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As a software developer, what does productivity mean to you? How do you measure it?
Do you measure it?
There are a lot of misconceptions around how to track your effectiveness in order to find opportunities for improvements—and plenty of software developers who resent the idea of turning in timesheets to their supervisor each week.
But managing time is a critical activity for improving productivity as a software developer.
Allow me to explain.
Whether you’re a freelancer or in-house software developer, there’s no resource you own that’s more valuable than time.
While your expertise might be packaged with a title that derives from “software developer”, billed by hour, project, or straight salary, the price you charge for your work should be a function of the time and effort you have to invest to successfully complete project responsibilities (not to mention all the time that you’ve invested up until this point honing your craft!).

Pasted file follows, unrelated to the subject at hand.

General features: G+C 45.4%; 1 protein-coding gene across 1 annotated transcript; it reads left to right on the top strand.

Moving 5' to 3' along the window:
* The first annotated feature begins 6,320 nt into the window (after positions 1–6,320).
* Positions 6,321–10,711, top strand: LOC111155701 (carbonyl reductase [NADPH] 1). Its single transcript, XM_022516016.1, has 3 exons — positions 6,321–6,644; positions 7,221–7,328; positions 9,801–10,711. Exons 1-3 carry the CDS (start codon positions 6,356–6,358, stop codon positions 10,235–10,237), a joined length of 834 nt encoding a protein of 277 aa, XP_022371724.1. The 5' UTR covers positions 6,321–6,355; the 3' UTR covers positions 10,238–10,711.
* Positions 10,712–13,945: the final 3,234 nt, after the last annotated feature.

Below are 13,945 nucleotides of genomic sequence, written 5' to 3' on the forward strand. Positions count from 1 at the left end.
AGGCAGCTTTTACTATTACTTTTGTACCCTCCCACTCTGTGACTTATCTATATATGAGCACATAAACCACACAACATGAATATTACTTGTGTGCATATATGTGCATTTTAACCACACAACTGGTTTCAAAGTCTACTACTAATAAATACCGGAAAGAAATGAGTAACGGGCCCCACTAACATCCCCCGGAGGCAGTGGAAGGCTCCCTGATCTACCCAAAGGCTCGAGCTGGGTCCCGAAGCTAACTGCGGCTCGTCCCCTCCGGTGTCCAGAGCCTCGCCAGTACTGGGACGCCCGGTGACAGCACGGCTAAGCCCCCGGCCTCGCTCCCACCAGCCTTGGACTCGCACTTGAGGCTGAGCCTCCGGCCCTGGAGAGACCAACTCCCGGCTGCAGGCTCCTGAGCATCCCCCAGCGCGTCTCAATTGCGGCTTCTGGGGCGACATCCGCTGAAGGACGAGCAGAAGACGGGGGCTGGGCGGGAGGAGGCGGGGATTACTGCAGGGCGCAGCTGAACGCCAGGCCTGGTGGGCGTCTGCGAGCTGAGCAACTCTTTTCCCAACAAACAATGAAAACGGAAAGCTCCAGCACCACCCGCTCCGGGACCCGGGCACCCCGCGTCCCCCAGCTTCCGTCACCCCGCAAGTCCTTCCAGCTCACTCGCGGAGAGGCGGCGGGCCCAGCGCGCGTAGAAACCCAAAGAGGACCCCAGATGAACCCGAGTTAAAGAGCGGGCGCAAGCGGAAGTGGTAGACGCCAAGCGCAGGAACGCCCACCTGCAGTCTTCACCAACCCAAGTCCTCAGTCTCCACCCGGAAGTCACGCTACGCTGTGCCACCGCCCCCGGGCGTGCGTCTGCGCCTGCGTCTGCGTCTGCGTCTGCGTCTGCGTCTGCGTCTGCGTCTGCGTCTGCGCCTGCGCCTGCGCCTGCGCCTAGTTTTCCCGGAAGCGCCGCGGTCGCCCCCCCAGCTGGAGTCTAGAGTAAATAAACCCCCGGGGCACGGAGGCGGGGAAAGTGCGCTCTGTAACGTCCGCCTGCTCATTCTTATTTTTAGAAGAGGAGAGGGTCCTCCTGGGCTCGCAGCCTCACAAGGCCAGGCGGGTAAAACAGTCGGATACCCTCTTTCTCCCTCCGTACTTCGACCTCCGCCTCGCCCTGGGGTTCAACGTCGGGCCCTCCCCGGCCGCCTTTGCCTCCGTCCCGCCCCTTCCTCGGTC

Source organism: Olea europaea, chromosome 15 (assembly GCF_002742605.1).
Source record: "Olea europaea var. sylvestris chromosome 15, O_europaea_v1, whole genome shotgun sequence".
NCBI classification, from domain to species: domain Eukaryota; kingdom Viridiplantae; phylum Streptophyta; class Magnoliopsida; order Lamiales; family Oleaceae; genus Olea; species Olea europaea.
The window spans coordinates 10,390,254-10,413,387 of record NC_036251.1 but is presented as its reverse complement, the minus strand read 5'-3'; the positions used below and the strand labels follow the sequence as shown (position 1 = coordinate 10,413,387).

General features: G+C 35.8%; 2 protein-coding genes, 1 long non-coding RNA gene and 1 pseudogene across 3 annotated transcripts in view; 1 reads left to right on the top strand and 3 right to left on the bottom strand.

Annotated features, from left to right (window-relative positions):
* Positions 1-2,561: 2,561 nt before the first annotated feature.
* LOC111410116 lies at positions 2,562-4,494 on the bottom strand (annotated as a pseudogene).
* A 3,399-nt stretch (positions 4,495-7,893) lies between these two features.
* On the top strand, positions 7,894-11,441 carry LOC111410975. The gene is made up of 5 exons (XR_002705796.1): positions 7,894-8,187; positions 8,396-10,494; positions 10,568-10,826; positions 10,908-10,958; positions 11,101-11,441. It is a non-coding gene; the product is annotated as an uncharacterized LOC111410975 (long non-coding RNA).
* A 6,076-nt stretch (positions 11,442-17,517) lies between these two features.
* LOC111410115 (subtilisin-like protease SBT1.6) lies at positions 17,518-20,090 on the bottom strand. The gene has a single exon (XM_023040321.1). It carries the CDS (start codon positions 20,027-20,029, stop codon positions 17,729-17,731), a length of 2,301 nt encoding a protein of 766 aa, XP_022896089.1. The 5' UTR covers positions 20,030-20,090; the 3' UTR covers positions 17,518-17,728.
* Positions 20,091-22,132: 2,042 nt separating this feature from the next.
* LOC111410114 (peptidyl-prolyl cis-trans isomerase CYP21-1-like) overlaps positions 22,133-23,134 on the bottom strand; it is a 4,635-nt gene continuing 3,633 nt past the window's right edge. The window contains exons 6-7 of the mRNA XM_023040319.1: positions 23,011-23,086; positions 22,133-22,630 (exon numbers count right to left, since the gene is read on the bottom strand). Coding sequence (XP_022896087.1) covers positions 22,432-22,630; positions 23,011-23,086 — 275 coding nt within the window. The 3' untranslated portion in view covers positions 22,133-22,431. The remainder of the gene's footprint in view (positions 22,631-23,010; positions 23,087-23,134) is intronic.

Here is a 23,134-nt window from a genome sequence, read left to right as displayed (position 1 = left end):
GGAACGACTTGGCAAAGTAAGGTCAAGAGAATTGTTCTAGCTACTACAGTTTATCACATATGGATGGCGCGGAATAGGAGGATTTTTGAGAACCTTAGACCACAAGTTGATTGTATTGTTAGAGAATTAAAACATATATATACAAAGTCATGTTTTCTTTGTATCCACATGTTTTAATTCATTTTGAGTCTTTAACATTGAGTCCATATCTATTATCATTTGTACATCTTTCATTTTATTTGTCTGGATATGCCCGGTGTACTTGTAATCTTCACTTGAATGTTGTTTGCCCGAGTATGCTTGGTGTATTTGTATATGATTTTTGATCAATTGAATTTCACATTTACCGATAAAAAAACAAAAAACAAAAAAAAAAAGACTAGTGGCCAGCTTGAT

It’s important to understand that your time spent on a given project goes further than promised deliverables. Oftentimes, it also involves revisions, or at minimum, time spent going back and forth with a client/your boss. A failure to account for these additional project time sucks can lead to undervaluing the true cost of a project—or under delivering when you’ve promised results within a specific time frame.
It gets even more complicated when trying to measure productivity using metrics that don’t really tell the whole story. The knowledge economy is defined in terms of inputs that are completely different than the ease of straightforward process found during the Industrial Revolution, where most people worked in factory jobs.
Most software developers use some type of standard for measuring productivity that’s inevitably flawed, such as:
It doesn’t have to be as blunt as turning in a report to your boss under the guise of “Here’s how many hours I worked this week.” It’s also not as complicated as tracking function points or bugs and defects.